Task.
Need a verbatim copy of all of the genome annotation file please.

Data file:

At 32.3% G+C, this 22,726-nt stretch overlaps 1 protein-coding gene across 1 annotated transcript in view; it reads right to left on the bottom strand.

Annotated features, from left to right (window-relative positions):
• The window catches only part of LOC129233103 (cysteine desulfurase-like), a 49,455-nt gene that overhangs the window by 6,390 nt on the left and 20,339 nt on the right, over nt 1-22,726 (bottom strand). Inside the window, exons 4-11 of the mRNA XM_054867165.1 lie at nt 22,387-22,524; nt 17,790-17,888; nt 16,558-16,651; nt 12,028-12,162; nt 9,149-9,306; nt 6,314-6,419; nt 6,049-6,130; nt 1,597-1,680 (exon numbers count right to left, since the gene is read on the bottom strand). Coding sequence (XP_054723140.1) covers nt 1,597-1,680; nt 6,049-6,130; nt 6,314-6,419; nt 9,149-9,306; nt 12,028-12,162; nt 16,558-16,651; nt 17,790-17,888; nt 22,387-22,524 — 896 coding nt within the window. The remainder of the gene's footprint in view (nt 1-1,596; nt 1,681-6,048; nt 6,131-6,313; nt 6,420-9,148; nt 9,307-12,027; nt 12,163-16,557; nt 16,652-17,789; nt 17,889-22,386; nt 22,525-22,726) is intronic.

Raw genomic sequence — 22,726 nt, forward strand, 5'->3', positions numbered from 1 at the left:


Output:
At 32.3% G+C, this 22,726-nt stretch overlaps 1 protein-coding gene across 1 annotated transcript in view; it reads right to left on the bottom strand.

Annotated features, from left to right (window-relative positions):
• The window catches only part of LOC129233103 (cysteine desulfurase-like), a 49,455-nt gene that overhangs the window by 6,390 nt on the left and 20,339 nt on the right, over nt 1-22,726 (bottom strand). Inside the window, exons 4-11 of the mRNA XM_054867165.1 lie at nt 22,387-22,524; nt 17,790-17,888; nt 16,558-16,651; nt 12,028-12,162; nt 9,149-9,306; nt 6,314-6,419; nt 6,049-6,130; nt 1,597-1,680 (exon numbers count right to left, since the gene is read on the bottom strand). Coding sequence (XP_054723140.1) covers nt 1,597-1,680; nt 6,049-6,130; nt 6,314-6,419; nt 9,149-9,306; nt 12,028-12,162; nt 16,558-16,651; nt 17,790-17,888; nt 22,387-22,524 — 896 coding nt within the window. The remainder of the gene's footprint in view (nt 1-1,596; nt 1,681-6,048; nt 6,131-6,313; nt 6,420-9,148; nt 9,307-12,027; nt 12,163-16,557; nt 16,652-17,789; nt 17,889-22,386; nt 22,525-22,726) is intronic.

Raw genomic sequence — 22,726 nt, forward strand, 5'->3', positions numbered from 1 at the left: